Tag AI

Posts: 20

Microsoft the AI Powerhouse

I've been a long term shareholder of MSFT and I've been rewarded quite well. Under the leadership of CEO Nadella, Microsoft has become and AI powerhouse, and I believe he'll win the cloud computing wars. Right now Amazon is the dominant player but based on what I see in Azure's development, I think both companies will be 'neck to neck' in a few short years.

Investors have rewarded the stock with new highs and crossing (before retracing just below) a $1 Trillion dollar valuation. Sure Apple did it first and then Amazon, but the one who wins is the one with staying power.

MSFT AI Powerhouse

This one key thing caught my eye from a recent Bloomberg article. The change in perception from a 'fixed mindset' to a 'growth mindset.'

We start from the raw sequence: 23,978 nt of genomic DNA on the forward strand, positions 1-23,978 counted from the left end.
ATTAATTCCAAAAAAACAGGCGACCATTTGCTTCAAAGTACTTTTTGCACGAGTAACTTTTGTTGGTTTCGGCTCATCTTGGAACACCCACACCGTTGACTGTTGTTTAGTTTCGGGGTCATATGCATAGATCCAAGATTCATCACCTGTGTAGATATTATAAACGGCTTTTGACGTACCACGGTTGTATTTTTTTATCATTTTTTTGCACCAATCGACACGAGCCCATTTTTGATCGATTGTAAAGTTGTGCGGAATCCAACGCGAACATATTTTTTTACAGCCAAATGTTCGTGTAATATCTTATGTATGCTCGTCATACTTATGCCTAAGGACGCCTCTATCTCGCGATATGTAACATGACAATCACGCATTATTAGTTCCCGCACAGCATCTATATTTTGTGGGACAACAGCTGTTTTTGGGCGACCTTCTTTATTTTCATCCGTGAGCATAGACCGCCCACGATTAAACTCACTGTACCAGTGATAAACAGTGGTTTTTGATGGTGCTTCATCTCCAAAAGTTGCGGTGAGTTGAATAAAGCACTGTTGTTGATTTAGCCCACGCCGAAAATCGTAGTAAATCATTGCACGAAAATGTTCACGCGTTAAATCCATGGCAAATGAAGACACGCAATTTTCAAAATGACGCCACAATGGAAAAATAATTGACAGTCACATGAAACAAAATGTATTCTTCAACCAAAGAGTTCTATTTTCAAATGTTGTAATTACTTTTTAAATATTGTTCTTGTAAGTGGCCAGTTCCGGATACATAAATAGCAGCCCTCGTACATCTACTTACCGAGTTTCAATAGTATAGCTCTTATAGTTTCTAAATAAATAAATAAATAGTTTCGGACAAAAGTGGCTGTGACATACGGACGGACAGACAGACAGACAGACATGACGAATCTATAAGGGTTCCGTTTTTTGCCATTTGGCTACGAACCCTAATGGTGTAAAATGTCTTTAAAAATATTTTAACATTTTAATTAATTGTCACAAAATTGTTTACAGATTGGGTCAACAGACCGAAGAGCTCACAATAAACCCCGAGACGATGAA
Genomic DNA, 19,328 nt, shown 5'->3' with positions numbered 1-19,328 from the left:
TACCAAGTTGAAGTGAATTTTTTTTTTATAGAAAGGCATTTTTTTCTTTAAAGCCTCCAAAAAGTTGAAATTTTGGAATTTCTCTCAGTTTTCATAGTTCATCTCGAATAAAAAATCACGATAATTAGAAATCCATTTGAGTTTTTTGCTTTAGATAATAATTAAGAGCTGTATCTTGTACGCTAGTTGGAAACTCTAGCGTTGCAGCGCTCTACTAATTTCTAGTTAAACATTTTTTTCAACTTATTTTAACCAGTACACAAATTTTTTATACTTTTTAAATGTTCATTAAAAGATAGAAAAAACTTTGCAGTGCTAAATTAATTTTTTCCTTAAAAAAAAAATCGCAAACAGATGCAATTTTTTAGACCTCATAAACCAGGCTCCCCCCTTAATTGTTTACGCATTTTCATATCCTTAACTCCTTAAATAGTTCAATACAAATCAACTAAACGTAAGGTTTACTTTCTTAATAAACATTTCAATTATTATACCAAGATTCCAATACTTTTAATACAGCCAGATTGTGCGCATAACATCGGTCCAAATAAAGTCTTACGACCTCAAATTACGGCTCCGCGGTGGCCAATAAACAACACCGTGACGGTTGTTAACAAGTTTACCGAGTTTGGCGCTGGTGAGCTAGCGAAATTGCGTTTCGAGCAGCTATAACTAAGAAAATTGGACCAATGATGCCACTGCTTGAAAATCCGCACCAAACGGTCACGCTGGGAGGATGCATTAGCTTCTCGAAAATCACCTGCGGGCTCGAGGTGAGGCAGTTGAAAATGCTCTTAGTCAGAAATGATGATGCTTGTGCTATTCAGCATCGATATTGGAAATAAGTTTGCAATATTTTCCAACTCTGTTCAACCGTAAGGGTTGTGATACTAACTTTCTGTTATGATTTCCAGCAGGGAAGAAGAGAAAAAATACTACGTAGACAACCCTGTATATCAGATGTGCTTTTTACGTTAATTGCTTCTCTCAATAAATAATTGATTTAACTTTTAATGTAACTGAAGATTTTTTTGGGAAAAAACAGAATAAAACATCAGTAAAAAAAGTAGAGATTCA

Microsoft marketers like to attribute its reemergence as a tech power to a sort of cultural rehab, involving what Nadella calls corporate “empathy” and a shift of his team from a “fixed mindset” to a “growth mindset.” The reality of the company’s turnaround was more painful, according to interviews with more than four dozen current and former executives, board members, customers, and competitors. Under Nadella, it cut funding to Windows and built an enormous cloud computing business—with about $34 billion in revenue over the past year—putting it ahead of Google and making progress in key areas against the dominant player, Amazon Web Services. “I don’t know of any other software company in the history of technology that fell onto hard times and has recovered so well,” says Reed Hastings, CEO of Netflix Inc. via Bloomberg